For concrete not subject to freeze-thaw cycling, 30 days is generally considered the minimum curing time prior to painting. Please note however, that this 30-day period assumes an average or mean drying temperature of 20°C. In the winter and early spring, (and in an unheated, closed industrial building), a typical 150mm (6”) slab should be allowed to cure for 60 days. However, as a general rule of thumb, the optimum length of time as advised by most architects is 1 day for each mm of thickness, although very few people are prepared to leave it for this length of time!
Special ingredients (Accelerators) can be added to concrete to speed up the cure rate. When incorporated into the mix, the initial cure time may be reduced by a third depending upon the specific accelerator used. Accelerators reduce the water/cement ratio, improve workability, and can aid in cold weather concreting schedules.
Properly mixed concrete contains water in excess of that required to hydrate the cement. This excess water is maintained during the first thirty days or so by means of fine sprays, burlap-covers, plastic sheets and curing agents. After this time, the concrete is exposed to ventilating air and the excess moisture allowed to evaporate. Most architectural coatings are breathers and may be applied during this evaporation period without damage to the paint system.
It should be noted that almost all high performance and high build coatings, and twin pack epoxy and polyurethane coatings in particular, are vapour barriers and will not permit passage of moisture, either liquid or vapour. Moisture content must therefore be down to a level acceptable to the coating manufacturer before application of the seal coat. Moisture Meters are available for concrete and are effective in the hands of an expert inspector. We do indeed have coatings that are suitable for ‘green’ concrete, but it is extremely important that you discuss your situation clearly with one of our technical advisors.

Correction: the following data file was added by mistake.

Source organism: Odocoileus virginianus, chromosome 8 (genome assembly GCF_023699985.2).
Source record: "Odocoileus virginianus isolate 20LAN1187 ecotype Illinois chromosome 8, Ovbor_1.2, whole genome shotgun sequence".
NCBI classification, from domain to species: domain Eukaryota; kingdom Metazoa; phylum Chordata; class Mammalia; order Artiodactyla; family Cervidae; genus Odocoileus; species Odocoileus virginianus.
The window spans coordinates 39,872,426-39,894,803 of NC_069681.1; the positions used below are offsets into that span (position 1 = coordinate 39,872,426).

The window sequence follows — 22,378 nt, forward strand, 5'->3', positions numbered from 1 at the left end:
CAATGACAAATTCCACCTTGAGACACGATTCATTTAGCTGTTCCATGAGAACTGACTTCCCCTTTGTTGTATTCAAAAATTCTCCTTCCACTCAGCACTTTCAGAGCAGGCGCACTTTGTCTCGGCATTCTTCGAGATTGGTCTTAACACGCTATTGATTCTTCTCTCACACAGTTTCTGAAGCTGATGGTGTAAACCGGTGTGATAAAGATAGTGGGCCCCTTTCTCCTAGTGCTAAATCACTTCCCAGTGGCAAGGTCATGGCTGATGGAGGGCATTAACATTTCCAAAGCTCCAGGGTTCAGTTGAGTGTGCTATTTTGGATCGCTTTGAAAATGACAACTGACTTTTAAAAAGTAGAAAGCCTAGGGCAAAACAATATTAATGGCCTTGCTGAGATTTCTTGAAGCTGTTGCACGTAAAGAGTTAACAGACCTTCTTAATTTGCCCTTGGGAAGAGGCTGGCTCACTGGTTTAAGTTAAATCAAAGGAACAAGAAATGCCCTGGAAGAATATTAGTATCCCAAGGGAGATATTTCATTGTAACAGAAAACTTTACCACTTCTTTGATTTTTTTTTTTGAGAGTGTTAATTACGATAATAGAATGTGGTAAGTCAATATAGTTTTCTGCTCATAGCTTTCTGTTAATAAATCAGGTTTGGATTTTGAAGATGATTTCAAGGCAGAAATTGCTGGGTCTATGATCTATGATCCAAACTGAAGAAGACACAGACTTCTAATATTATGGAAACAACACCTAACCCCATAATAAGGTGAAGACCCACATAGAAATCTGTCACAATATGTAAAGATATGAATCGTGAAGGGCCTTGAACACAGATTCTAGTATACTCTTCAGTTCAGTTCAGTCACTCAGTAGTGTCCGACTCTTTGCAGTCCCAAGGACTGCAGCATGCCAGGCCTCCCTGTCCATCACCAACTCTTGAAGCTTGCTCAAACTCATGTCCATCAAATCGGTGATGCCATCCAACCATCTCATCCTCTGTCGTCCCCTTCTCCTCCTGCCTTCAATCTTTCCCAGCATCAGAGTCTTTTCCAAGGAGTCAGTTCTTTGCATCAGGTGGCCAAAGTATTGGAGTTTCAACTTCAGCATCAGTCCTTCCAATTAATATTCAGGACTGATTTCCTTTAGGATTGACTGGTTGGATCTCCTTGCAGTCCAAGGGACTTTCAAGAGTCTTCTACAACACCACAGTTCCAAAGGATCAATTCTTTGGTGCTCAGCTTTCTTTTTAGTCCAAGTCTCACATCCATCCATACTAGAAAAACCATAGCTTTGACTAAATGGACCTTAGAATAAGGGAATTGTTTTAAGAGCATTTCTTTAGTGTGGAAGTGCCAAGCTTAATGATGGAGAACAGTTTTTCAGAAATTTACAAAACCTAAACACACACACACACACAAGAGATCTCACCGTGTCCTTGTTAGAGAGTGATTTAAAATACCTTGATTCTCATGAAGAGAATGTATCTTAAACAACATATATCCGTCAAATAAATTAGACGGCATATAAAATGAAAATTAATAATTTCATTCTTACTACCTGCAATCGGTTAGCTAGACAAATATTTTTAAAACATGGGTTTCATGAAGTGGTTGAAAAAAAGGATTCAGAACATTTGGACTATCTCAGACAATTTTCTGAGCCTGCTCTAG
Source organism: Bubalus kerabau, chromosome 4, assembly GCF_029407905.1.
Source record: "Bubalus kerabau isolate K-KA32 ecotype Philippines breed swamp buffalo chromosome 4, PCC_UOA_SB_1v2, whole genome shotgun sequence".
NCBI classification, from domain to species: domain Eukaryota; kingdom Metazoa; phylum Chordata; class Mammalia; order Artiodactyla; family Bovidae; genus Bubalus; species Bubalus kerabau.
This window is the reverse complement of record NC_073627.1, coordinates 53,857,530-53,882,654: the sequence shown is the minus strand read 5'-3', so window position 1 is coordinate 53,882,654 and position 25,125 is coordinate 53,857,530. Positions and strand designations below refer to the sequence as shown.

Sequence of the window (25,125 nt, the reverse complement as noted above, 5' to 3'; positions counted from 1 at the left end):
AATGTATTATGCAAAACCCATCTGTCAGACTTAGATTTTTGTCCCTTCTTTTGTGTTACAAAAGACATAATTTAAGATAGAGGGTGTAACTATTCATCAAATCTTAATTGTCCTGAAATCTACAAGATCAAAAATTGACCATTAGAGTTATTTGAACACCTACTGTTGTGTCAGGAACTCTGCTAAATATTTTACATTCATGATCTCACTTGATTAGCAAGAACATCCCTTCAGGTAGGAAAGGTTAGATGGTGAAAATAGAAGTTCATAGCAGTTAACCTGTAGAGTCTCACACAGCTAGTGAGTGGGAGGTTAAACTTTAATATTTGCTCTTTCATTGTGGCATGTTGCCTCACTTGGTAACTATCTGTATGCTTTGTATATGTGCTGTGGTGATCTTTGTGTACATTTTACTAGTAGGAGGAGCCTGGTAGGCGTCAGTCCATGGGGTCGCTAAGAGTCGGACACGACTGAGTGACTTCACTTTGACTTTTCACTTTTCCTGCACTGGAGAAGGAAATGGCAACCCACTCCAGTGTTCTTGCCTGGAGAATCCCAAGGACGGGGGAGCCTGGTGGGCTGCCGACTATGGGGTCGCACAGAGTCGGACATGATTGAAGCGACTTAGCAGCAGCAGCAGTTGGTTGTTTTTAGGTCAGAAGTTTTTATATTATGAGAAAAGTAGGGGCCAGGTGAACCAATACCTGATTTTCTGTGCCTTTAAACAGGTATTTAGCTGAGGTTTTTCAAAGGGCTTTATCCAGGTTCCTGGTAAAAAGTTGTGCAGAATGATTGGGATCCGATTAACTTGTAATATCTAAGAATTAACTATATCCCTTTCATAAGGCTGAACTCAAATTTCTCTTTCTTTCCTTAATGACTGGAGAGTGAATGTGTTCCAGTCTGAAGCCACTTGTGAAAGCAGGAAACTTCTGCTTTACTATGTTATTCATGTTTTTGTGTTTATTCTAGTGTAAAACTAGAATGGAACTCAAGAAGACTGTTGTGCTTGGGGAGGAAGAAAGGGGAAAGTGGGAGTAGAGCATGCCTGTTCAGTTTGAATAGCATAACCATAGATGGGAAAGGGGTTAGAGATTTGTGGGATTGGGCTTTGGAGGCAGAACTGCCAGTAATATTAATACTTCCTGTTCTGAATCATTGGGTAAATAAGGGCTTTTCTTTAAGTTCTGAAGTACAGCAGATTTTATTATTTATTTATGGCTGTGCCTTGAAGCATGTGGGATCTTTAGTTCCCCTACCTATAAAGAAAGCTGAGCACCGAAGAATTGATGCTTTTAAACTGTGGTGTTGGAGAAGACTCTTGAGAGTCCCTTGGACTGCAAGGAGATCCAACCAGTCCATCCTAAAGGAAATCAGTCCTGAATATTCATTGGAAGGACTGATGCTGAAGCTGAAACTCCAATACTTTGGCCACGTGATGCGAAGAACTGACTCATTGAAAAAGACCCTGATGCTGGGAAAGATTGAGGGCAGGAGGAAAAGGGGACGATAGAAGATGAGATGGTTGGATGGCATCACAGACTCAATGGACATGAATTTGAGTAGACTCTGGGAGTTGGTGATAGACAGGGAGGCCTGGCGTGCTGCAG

Form Release Agents For Concrete
Function – A form release agent must perform several functions:
- Permits a clean release of the form from the hardened concrete.
- Leave a surface that is as hard and durable as the concrete itself.
- Provide protection for the form material so it may be reused.
- Allow satisfactory binding of protective and decorative finishes.
Types – Most form release agents are one of the following types:
- Straight petroleum oils – effective but excess amounts will cause paint failure.
- Waxes – effective but can cause paint failure.
- Oil emulsions – may cause discolouration.
- Lacquer, shellac and resin coatings – these are usually clear, varnish type coatings that seal the form which may be reused.
- Resins in solvent – widely used for lift-slab and tilt-up operations. They produce very little staining when used according to directions.
- Chemically active coatings – combine with calcium and aluminum hydroxide to form a soap which then releases concrete from form.
- Lacquer, shellac and resin coatings – these are usually clear, varnish type coatings that seal the form which may be reused.
Painting Over Release Agents
Form release agents may cause adhesion problems either when the wrong agent is used or when an agent designed for accepting paint is used in excess. The severity of the problem depends to a great extent on the type, strength and thickness of the coating to be applied.
Coatings formulated from epoxy and polyurethane resins (no matter how strong or ‘high build’ they are), may fail if the system is not anchored into the pores of the concrete, irrespective of form release agents. Therefore, it is extremely important that these release agents are removed and the surface pores opened, in order to allow the first coat to penetrate.
However, it may be of interest to note that Latex masonry paints are designed to have good adhesion over (properly used) form release agents. They have film builds usually under 4 mils per system. The film has greater adhesion than cohesion so minor film damage does not spread.
Part 3 – Laying/Finishing Of New Concrete
The freshly mixed concrete is carried to the site by lorry and poured into previously placed forms. Vibrators are often used to remove as much air as possible and to assist the flow of wet concrete into all areas and corners of the structure. The wet concrete is the tamped / screeded to a level finish by hand.